5. Pelvic floor dysfunction isn’t just about stress incontinence
Do you frequently or urgently need to go to the toilet? Does the sight of your front door trigger an urgent need to pee? This is called urge incontinence and it’s thought that 25-45 per cent of women suffer from this.

6. Childbirth is a common cause of pelvic floor dysfunction
Every woman needs to do pelvic floor exercises after having a baby – whether they had a vaginal delivery or a caesarean section. While common, it’s a myth that it’s normal to leak if you sneeze after having a baby.

7. Half of women over 50 have some degree of prolapse
A prolapse happens when weakened pelvic floor muscles and a weakened vaginal wall lead to one or more of the pelvic organs, often the bladder, bulging into the vagina. You may have no symptoms and it’s only noticed on a routine smear test, or it may feel like you’re sitting on a ball or have a heavy feeling in your vagina. “It’s not normal or right to just accept a prolapse as a normal part of ageing,” says Ms Simpson. “Whether your prolapse is big or small, don’t just ignore it and hope it goes away. Start working on your pelvic floor exercises straight away.”

8. Pelvic floor exercises are good for your sex life
Pelvic floor muscles are very important for sex, as they help increase the blood supply to the vagina and penis, improve muscle tone and help maintain nerve activity, resulting in improved sexual sensation and satisfaction. Like any exercise regime, if you have strong muscles, you feel good about yourself. “I’m sure we’ve all felt boosted by a long walk or a great workout. The same is true for your vagina or your penis following pelvic floor exercises,” adds Ms Simpson.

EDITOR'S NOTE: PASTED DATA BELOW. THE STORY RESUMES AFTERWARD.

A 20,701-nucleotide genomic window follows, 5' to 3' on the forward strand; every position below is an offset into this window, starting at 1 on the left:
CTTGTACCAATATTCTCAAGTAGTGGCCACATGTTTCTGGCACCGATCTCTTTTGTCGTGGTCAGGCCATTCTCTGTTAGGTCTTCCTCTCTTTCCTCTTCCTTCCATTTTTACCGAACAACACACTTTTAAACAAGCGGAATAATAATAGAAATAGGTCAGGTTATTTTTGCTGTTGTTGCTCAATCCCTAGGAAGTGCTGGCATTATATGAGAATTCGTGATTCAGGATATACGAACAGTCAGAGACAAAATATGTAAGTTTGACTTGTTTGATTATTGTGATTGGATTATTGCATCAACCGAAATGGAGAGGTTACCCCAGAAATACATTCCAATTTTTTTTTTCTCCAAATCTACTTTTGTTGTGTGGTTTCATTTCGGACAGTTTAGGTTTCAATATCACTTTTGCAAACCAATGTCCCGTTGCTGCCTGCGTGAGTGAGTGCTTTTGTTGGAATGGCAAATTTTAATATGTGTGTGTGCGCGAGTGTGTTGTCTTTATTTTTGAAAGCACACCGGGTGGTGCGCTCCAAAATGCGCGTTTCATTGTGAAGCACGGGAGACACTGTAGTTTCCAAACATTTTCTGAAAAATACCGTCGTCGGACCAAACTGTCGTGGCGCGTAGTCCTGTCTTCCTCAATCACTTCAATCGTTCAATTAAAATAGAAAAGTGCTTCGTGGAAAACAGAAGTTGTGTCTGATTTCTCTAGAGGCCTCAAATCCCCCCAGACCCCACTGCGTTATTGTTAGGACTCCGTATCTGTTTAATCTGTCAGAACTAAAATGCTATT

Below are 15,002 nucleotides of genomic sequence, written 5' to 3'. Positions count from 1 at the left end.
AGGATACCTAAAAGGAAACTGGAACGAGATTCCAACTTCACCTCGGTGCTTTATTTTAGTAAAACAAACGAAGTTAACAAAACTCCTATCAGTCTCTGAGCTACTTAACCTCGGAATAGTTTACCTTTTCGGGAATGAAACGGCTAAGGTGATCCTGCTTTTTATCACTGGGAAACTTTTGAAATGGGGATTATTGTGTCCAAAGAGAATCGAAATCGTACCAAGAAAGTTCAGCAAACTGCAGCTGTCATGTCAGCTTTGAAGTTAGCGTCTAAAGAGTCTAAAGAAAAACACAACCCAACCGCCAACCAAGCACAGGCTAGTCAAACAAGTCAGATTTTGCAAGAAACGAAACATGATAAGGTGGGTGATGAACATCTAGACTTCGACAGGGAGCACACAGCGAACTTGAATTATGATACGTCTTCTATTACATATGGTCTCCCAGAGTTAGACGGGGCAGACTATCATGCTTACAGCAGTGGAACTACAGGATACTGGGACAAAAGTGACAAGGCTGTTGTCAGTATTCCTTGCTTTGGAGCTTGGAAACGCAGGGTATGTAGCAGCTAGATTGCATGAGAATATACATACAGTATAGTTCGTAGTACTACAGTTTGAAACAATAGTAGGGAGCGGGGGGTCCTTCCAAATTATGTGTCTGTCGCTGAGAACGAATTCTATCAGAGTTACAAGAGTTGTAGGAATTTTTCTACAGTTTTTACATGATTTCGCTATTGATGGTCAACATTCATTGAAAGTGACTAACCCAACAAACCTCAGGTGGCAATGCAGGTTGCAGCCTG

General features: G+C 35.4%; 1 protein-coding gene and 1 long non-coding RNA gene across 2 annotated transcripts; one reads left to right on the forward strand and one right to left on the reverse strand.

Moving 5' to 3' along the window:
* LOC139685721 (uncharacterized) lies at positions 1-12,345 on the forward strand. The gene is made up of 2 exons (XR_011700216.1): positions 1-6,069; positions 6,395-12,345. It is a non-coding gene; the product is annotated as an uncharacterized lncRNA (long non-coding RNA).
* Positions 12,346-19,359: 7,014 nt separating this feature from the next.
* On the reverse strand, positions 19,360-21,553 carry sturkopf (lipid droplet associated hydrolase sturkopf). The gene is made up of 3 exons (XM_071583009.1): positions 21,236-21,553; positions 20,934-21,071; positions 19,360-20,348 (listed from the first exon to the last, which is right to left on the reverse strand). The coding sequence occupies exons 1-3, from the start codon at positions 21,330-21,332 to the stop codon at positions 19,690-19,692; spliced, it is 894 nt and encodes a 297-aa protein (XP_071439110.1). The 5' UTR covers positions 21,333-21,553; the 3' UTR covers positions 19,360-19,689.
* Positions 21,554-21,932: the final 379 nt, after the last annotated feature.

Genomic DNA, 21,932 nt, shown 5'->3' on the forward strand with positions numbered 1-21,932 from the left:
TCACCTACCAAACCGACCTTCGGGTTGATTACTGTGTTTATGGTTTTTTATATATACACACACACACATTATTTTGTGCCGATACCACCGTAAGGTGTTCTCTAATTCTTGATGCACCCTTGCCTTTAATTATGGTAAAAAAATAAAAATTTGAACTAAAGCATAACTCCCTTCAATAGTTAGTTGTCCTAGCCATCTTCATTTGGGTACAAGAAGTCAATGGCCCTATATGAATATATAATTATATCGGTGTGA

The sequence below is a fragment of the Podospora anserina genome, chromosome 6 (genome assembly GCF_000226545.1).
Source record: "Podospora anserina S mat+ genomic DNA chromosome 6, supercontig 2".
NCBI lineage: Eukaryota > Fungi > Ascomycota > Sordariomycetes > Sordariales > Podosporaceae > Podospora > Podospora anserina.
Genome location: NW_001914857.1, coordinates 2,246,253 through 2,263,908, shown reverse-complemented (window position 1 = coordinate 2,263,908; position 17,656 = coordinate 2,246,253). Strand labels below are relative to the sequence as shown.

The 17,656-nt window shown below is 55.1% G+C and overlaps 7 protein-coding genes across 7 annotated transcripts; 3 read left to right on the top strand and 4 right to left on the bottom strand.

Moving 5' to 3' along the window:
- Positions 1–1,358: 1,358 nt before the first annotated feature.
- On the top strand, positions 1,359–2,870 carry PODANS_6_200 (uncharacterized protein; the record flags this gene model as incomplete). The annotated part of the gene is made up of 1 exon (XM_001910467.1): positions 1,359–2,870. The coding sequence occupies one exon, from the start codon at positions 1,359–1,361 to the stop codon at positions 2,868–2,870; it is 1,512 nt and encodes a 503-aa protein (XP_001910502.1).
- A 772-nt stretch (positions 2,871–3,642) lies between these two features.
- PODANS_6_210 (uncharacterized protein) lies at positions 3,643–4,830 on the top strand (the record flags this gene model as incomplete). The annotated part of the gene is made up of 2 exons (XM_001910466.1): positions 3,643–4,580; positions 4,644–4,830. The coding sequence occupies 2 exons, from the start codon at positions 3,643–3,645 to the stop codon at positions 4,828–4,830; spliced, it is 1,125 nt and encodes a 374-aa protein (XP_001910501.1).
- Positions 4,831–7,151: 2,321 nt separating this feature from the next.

Read more: Sexercises to improve your sex life

9. Men have a pelvic floor too
In general, the male pelvic floor behaves better than the female one, largely because men don’t have babies. However, about a third of men over the age of 50 have some form of lower urinary symptoms.

10. Pelvic floor dysfunction can start at the menopause
Ms Simpson warns women not to neglect their pelvic floor around the menopause, when oestrogen levels start to fall. Oestrogen is important for keeping the pelvic floor ligaments strong and elastic, so when levels of the hormone drop, the ligaments become thinner, weaker and less resilient and pelvic floor problems are more likely to occur.

The Pelvic Floor Bible: Everything You Need To Know To Prevent And Cure Problems At Every Stage In Your Life by Jane Simpson is published by Penguin Life, available now.

Do you do pelvic floor exercises? Have they helped with any issues?

– With PA

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YourLifeChoices Writers
YourLifeChoices Writershttp://www.yourlifechoices.com.au/
YourLifeChoices' team of writers specialise in content that helps Australian over-50s make better decisions about wealth, health, travel and life. It's all in the name. For 22 years, we've been helping older Australians live their best lives.